Staying at the Sheraton Boston, the hotel room has an option: “Reward yourself with a $5 voucher at participating food … outlets for each night you decline housekeeping services.” My consumer surplus actually exceeds the $5: I would pay a little bit extra not to have the cleaning people in my room, since I wouldn’t have to worry about packing things up to hide them, nor about the cleaning people mistakenly throwing something away. So I take the deal. One friend here says this isn’t worth it to him—he likes having his room cleaned up each morning. This illustrates how crucial individual tastes are to determining the surplus we gain from transactions—and the choices we make, or don’t.
Canadian reader Lisa Sansom wrote to us about an interesting price promotion at Starwood hotels:
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We’re celebrating the year you were born. With this special offer for two or three night stays, you’ll receive rates equal to your birth year!
- First night: full rate
- Second or third night: rates equal to your birth year! (If you were born in 1948, you’ll receive your 2nd and 3rd nights at $48!)
- Rates for second and third night stays will be confirmed at check-in upon presentation of valid ID.
- Valid for arrivals Thursday – Saturday
I’m always suspicious of companies who tout how environmentally friendly they are, when being green happens to coincide with cost savings for the firm. The best example is the ubiquitous message you see in hotel rooms asking the guest, in the spirit of the environment, not to have the sheets and towels washed during your visit. I have a hard time believing that if the situation were reversed – that the green answer was quite costly – the hotels would be such tree huggers. (For the record, I don’t care at all whether my sheets and towels get washed, so I cooperate.)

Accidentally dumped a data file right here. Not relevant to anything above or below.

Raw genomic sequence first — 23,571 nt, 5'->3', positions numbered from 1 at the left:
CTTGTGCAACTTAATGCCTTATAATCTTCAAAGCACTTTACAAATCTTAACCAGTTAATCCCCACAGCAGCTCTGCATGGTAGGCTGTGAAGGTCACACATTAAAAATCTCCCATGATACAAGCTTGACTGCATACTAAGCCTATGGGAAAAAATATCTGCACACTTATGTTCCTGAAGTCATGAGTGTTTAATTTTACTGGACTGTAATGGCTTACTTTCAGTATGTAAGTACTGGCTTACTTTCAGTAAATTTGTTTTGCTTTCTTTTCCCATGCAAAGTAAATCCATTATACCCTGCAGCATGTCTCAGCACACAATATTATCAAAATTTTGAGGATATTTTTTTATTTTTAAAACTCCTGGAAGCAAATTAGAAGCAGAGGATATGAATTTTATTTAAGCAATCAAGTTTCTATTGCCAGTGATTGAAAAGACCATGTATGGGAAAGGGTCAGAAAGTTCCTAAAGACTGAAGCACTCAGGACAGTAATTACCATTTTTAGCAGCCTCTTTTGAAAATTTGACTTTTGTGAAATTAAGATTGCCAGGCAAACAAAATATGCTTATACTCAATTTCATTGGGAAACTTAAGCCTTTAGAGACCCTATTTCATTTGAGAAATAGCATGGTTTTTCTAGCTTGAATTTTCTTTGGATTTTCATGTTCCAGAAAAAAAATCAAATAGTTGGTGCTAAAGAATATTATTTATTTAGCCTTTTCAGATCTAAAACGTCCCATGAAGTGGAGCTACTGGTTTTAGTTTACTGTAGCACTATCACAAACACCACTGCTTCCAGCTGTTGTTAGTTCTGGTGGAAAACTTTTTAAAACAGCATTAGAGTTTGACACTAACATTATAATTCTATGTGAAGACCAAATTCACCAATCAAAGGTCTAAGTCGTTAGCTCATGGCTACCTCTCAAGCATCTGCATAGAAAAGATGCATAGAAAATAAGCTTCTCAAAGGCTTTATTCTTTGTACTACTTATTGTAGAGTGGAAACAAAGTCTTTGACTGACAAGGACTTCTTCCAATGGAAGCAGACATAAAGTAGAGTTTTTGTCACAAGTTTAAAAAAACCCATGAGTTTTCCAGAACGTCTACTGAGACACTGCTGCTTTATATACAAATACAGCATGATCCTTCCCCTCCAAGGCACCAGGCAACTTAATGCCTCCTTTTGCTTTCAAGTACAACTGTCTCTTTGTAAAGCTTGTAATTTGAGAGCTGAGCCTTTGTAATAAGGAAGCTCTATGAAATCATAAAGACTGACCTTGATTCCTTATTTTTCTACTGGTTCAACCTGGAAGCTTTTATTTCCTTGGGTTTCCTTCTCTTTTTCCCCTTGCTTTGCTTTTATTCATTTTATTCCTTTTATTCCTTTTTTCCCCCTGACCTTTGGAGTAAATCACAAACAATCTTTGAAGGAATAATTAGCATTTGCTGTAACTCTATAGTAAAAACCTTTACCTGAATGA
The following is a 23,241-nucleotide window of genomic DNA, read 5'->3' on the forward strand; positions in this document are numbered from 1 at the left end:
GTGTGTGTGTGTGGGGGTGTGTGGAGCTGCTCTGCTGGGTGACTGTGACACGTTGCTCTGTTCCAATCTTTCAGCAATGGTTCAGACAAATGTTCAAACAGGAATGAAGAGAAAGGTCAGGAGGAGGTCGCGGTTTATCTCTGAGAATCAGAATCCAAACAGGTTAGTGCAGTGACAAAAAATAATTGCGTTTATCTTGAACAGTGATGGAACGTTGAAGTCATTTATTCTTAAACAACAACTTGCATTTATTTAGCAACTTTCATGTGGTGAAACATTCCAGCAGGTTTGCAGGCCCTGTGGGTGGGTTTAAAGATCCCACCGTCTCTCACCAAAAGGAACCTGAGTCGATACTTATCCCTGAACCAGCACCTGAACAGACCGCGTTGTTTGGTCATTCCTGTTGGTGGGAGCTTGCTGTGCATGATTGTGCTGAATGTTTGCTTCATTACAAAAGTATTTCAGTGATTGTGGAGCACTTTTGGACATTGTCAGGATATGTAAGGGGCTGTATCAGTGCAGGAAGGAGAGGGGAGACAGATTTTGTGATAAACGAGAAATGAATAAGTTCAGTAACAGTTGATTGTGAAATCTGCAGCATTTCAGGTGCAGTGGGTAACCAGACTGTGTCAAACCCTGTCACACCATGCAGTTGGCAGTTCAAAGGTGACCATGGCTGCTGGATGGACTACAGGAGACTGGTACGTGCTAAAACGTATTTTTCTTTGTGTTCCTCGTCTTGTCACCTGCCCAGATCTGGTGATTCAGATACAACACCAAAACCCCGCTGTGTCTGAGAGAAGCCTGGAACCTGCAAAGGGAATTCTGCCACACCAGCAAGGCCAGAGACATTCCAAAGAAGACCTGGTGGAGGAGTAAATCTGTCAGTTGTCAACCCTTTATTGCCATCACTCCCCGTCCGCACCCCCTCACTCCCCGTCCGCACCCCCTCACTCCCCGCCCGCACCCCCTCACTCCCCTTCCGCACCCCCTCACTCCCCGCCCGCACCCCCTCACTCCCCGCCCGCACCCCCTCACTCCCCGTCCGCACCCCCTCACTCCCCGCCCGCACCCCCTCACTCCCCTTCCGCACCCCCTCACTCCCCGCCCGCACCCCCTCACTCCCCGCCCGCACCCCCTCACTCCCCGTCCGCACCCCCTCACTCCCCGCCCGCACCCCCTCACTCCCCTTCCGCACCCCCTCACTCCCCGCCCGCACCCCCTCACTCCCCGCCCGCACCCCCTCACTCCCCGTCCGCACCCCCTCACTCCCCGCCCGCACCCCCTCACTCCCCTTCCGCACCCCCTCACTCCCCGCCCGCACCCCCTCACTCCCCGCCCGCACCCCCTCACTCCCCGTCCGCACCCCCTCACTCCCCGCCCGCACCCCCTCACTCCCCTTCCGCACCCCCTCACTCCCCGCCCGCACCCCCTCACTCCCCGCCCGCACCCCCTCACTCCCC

At a hotel in China, I finally found a “green” message that I found compelling: Read More »
Rational? I’m at a hotel and was given a coupon allowing me to eat the excellent breakfast buffet at no cost. Sounds good; but instead, I go next door to Caribou Coffee and buy a coffee and blackberry scone for $5. Is this utility-maximizing?
I think so. I know that if I get the “free” buffet, I’ll eat a lot—probably orange juice and a large Belgian waffle with lots of syrup. Having pigged out over Thanksgiving, my weight is already up. Spending the $5 is a self-control mechanism: I know that once I’m done at Caribou, I’ll be sufficiently less hungry that I won’t want to spend time at the buffet (and won’t have eaten more than I should). There’s more to utility than increasing income and/or reducing spending!
You never know what you’ll run across while reading Yelp. While sussing out Philadelphia hotels, I came across this review:
First of all, let me just say that, if you can get a room, this is an excellent hotel. Don’t let the fact that a transgendered prostitute was arrested for killing an occupant here and tried setting fire to his room in November 2010. As with any hotel, you should be careful who you let into your room anyway.
The reviewer gave the hotel four stars out of five. It wasn’t the murder (which, though I was skeptical, was for real) that led him to deduct a star, but rather the low water pressure and bad hours at the fitness center.
And you wonder why companies are still nervous about the whole customer-review concept?